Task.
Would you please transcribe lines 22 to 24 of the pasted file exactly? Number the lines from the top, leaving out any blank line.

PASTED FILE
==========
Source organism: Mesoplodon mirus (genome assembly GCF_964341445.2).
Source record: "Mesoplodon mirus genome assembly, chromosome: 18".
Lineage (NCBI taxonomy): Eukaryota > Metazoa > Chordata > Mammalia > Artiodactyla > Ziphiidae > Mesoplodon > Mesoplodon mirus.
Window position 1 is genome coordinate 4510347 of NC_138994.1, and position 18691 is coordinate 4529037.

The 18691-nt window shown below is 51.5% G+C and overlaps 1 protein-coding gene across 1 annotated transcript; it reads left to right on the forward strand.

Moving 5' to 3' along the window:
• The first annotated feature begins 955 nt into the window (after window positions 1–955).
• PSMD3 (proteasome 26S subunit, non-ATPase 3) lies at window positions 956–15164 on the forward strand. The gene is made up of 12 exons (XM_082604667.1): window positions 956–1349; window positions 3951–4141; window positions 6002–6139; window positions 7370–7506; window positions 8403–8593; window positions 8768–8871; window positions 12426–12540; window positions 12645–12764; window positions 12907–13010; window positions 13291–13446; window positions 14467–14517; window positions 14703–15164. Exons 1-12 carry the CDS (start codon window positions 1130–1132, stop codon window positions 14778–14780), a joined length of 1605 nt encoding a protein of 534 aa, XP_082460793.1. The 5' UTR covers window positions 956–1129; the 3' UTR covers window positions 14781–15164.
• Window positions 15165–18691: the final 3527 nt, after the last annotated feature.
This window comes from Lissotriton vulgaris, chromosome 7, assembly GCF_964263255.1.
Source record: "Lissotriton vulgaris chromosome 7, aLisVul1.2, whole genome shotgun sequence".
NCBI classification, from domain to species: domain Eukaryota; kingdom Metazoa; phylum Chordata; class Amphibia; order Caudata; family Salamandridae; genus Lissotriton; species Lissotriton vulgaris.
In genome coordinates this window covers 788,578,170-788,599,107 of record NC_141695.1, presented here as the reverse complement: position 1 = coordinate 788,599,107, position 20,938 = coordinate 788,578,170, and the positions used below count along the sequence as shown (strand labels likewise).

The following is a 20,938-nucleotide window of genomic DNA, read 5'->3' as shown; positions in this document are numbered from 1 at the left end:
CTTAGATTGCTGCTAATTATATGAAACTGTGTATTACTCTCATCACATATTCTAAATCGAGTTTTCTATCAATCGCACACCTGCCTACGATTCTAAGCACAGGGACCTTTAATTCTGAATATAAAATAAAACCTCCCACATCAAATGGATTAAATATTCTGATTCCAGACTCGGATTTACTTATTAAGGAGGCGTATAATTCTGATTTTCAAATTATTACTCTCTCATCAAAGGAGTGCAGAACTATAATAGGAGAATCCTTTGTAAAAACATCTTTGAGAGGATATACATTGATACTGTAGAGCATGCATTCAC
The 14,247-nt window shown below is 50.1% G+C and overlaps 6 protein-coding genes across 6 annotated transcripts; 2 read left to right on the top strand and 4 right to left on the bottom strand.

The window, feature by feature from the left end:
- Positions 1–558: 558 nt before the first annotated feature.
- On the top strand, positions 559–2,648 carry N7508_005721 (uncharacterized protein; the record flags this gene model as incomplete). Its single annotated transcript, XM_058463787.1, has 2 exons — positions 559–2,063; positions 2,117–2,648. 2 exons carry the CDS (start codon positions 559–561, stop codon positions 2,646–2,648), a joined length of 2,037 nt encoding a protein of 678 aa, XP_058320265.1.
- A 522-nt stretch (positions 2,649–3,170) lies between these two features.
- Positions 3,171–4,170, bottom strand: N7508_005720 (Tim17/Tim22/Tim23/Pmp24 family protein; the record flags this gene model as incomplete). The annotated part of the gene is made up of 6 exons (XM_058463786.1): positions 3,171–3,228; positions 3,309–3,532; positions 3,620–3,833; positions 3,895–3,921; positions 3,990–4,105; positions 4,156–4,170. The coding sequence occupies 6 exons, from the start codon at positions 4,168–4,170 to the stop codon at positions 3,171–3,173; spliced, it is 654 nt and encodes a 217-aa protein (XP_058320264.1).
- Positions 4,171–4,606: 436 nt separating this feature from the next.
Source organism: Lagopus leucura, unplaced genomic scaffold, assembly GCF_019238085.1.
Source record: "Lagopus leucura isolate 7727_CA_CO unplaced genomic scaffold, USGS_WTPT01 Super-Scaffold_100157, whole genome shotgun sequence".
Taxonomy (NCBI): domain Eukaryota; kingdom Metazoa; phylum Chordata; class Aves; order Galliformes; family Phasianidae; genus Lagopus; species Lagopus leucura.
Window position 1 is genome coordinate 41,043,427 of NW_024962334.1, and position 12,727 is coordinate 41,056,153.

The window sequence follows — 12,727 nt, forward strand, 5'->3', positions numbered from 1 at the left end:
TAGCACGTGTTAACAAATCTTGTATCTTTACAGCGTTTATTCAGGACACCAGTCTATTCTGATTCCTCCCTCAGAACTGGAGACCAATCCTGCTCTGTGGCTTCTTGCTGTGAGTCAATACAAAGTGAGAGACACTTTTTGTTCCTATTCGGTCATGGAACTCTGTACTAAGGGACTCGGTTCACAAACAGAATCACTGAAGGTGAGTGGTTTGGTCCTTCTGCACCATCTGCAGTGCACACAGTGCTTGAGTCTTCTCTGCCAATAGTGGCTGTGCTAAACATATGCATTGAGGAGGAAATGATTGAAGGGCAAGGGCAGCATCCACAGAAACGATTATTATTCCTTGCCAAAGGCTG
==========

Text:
- Positions 4,171–4,606: 436 nt separating this feature from the next.
Source organism: Lagopus leucura, unplaced genomic scaffold, assembly GCF_019238085.1.
Source record: "Lagopus leucura isolate 7727_CA_CO unplaced genomic scaffold, USGS_WTPT01 Super-Scaffold_100157, whole genome shotgun sequence".